The vast majority of the time, guinea pigs do not bite. With adorable faces and endearing personalities, these gentle little creatures are an excellent choice if you’re in search of an easy-to-care-for family pet – especially if you have kids. However, in rare instances, cavies can bite.
While young guineas may test boundaries with tiny nibbles, they’re simply learning about their environment, exploring their surroundings and mean no harm with this action. Typically, this behavior ends just as quickly as it appeared.
Yet, in other cases, a bite from your cavy can mean something else entirely. Above all else, it is essential to note here before we move on that with this action, your cavy is attempting to communicate something. Now, the key is to try and decipher what they’d like to tell you.
Are they unhappy about how you’re holding them? Do they need to pee? Is there something that’s causing them pain? If you’ve had your cavy for a while, you’re likely accustomed to their personality and may be able to figure out what’s going on relatively quickly. But, if you’re a newbie guinea parent or are seeking insight into this new behavior, then it may take a while to narrow down what’s causing your pet to react this way.
Let’s go over some reasons why your guinea may bite you or a fellow cage mate, and possible solutions for this biting behavior.
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Reasons why guinea pigs might bite
There are various scenarios that may create a situation wherein which your pet may bite you. The following is a list of such reasons, so you can get a clear idea of how to avoid them.
Uncomfortable or painful holding positions.
Picking up a cavy is not like picking up a toy. It is of utmost importance to properly, comfortably hold and carry a cavy. The key is they need to feel safe and secure. If they don’t, they may just nip you to signal they’re scared and want to be put down.
Young guineas testing boundaries.
As with human children, young guineas test boundaries, too. Typically, we’re referring to cavies between the ages of 4 months to a year, the period from adolescence to adulthood. As mentioned before, this biting behavior fades naturally, usually in a short amount of time.
Unfamiliar surroundings, stressful situations.
Also, stressors like unfamiliar people or surroundings, unusual activity, and high noise levels can create a scary scene for cavies. Thus, they may try to communicate their fear with a big nibble or bite.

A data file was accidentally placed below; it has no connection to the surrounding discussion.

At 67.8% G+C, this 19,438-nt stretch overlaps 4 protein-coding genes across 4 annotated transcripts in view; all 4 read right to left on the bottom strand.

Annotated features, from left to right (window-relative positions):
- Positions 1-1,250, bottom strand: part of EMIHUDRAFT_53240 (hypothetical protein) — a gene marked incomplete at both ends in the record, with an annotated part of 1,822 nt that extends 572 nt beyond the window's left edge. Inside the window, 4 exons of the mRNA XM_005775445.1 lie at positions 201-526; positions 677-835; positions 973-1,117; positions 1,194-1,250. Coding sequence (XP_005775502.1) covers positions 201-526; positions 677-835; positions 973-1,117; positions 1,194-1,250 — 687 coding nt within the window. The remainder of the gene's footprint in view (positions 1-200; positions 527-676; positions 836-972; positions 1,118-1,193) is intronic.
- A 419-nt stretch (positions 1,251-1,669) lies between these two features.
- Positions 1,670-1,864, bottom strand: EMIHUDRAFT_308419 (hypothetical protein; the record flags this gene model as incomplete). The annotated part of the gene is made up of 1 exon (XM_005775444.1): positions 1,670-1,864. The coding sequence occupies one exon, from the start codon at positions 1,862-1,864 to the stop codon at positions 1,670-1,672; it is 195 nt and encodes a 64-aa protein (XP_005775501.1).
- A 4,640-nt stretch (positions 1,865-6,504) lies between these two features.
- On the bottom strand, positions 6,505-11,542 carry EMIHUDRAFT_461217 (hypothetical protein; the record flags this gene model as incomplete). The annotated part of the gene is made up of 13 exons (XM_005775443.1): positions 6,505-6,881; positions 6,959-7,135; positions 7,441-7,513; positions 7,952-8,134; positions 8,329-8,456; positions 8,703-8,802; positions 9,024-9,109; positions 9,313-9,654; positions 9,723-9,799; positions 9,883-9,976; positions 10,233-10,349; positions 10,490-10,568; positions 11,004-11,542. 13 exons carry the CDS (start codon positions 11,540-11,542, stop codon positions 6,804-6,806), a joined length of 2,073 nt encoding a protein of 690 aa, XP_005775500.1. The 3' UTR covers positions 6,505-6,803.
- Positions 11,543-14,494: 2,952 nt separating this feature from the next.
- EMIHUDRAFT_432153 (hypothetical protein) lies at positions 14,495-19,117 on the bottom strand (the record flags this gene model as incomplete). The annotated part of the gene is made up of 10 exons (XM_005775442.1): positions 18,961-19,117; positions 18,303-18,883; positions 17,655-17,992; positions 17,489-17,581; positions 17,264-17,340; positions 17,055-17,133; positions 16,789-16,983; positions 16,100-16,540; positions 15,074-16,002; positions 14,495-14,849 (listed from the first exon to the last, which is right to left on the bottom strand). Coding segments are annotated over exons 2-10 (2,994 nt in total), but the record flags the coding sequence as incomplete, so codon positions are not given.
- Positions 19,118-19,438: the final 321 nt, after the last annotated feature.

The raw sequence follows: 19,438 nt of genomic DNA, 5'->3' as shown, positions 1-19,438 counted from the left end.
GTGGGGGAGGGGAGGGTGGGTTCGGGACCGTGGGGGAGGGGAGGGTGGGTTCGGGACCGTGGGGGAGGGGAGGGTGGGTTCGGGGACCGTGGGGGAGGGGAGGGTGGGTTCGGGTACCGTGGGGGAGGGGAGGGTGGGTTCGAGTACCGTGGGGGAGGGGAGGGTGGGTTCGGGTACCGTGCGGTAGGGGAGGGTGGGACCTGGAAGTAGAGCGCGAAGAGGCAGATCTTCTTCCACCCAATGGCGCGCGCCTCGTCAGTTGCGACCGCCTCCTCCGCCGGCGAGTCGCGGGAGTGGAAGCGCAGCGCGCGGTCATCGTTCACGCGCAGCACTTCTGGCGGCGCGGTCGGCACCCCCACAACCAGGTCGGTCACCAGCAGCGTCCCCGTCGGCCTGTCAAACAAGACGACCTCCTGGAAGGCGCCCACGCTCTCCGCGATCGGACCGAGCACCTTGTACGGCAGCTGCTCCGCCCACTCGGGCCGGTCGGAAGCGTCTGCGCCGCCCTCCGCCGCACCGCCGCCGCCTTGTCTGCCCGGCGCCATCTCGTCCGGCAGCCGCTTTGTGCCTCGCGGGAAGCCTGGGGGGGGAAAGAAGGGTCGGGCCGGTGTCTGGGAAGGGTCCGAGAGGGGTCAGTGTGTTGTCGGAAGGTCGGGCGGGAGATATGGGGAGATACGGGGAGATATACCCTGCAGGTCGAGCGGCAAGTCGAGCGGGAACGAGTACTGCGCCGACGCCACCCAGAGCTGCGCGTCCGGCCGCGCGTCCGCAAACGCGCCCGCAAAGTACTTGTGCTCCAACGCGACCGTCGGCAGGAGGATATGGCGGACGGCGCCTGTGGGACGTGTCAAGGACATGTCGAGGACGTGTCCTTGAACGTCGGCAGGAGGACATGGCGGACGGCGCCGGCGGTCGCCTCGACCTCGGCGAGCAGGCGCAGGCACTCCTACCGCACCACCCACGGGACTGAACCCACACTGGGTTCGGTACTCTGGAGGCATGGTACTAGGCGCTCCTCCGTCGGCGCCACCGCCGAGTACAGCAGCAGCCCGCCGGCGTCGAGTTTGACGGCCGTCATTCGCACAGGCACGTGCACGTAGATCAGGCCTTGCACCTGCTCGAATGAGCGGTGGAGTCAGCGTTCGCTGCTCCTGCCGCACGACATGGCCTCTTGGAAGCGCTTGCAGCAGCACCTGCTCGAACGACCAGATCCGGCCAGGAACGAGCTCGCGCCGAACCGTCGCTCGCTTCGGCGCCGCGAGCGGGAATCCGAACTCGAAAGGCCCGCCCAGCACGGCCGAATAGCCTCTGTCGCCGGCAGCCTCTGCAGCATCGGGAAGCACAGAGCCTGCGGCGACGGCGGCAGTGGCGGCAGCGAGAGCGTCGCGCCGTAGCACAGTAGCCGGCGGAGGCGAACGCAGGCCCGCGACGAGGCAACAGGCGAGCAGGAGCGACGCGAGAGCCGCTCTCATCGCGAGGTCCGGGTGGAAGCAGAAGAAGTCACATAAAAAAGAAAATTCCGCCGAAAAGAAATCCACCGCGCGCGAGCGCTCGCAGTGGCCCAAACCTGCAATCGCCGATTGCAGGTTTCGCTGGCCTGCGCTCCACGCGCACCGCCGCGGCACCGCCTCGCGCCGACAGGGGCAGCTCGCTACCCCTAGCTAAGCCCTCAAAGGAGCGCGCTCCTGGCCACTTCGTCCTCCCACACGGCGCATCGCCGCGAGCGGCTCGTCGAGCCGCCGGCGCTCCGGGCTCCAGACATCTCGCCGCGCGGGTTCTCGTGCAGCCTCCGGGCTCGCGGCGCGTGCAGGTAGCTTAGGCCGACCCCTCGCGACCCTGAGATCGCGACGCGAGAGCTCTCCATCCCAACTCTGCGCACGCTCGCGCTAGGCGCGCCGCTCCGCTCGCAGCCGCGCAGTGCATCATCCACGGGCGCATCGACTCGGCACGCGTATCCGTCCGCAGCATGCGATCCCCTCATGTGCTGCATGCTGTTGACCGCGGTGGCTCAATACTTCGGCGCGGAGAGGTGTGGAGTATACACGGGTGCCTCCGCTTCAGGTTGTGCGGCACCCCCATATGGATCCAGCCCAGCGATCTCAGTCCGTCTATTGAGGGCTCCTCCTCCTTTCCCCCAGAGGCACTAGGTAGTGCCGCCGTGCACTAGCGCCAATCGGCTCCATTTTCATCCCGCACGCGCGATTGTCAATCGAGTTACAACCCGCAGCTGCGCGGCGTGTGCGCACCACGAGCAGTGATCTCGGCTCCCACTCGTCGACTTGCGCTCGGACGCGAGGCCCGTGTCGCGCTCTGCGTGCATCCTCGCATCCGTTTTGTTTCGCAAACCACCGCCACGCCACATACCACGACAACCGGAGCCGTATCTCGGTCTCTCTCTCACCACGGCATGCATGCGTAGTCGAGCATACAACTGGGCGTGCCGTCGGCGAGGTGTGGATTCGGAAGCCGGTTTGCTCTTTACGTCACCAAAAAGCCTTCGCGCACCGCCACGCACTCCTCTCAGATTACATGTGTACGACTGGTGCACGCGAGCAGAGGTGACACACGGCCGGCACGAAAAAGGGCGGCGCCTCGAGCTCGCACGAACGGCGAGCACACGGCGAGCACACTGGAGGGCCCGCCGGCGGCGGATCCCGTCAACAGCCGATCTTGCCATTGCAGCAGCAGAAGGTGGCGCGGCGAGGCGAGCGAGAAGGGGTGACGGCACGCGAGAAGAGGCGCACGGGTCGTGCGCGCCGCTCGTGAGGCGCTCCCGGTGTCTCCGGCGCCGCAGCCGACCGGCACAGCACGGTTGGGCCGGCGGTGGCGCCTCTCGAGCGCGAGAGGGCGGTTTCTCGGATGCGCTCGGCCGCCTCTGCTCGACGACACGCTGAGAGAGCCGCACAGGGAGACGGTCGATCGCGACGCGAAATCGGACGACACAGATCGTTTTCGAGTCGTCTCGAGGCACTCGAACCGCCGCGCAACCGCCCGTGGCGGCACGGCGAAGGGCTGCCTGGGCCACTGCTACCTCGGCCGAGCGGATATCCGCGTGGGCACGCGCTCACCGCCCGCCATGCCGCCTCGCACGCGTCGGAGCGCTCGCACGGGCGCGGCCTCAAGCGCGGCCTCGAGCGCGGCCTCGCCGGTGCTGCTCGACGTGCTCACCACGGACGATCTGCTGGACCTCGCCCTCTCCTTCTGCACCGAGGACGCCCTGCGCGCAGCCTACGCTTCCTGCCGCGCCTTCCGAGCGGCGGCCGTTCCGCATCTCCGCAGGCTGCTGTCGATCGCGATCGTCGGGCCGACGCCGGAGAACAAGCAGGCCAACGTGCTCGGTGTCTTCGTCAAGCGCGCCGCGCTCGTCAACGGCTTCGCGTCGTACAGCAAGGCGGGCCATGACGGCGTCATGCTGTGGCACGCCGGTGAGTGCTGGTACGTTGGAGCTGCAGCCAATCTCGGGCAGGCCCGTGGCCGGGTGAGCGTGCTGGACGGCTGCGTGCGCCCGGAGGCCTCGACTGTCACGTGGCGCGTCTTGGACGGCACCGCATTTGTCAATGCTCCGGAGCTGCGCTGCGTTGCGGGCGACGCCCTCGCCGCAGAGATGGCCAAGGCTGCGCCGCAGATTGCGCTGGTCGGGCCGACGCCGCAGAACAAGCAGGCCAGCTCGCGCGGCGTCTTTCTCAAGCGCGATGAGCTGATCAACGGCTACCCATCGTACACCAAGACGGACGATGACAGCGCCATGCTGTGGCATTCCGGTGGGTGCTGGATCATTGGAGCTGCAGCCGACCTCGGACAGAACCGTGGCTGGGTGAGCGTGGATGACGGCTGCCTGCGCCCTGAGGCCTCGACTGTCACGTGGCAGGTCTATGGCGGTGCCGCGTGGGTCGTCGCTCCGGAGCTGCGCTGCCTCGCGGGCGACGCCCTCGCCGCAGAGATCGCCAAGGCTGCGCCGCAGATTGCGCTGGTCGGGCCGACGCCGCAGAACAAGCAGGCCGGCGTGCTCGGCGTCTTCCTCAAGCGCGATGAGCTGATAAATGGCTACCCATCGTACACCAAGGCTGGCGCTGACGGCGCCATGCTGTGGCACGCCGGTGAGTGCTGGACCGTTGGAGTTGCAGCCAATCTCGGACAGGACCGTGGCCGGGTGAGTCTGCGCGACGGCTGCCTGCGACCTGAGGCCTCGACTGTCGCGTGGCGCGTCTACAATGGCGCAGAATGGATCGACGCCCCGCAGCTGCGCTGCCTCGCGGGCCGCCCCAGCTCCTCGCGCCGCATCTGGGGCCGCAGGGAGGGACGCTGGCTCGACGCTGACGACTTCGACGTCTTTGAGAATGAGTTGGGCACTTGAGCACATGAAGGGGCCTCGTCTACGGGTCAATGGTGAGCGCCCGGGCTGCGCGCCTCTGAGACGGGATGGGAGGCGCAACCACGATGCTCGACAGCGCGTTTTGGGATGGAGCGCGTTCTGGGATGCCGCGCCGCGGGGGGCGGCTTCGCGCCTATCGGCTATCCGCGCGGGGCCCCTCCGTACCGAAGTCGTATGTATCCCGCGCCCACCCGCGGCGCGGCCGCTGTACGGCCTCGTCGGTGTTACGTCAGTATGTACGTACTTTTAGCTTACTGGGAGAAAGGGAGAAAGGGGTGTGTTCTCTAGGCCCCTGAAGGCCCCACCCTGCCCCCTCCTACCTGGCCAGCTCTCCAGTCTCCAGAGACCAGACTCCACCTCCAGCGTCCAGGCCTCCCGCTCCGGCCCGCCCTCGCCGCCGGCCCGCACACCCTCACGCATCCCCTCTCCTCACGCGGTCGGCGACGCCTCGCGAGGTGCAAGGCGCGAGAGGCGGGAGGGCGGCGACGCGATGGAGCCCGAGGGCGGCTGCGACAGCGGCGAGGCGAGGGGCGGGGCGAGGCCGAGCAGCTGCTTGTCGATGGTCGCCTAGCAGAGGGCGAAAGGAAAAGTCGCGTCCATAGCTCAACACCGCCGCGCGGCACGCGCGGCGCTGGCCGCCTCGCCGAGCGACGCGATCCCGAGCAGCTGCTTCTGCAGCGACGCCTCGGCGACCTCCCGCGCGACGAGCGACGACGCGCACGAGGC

The urgent need to go potty.
The need for a potty pit-stop can come at any time. Sometimes, guinea pigs can feel this urgency and try to let you know they need to go. If you ignore their message, they may just give you another, clearer one – with a bigger bite.
The desire to go back home.
After a while, your pet may get tired of snuggling or playing, and may wish to return to their cage.
Not feeling well or in pain.
Whether they’re not feeling well because of sickness, a skin condition or parasites, or are in pain because of an injury, your cavy may bite you because they don’t want to be touched. In these cases, their natural reaction would be to get away, and if you insist on picking them up, they may lash out and give you a big nip. Should your pet display this behavior coupled with excessive fatigue, scratching or simply does not look well, bring them to a vet immediately for an assessment.
Some guinea pigs don’t like to be touched on their hindquarters. It can be tricky to distinguish localized sensitivity from pain, so you may need the assistance of a vet to figure out what’s going on in this case.
Petting against hair growth direction.
When petting a piggy, it’s important to follow the direction of hair growth. Going against this direction is very uncomfortable and annoying, possibly resulting in a nip.
The need to groom their human.
Did your piggy just bite you, or were they trying to groom their favorite human? During their grooming process, cavies sometimes nibble themselves or each other. To test this theory, offer the flattened palm of your hand if they’re nibbling you. The tight skin of this area proves difficult to groom, so they should stop the nibbling if grooming was their intention.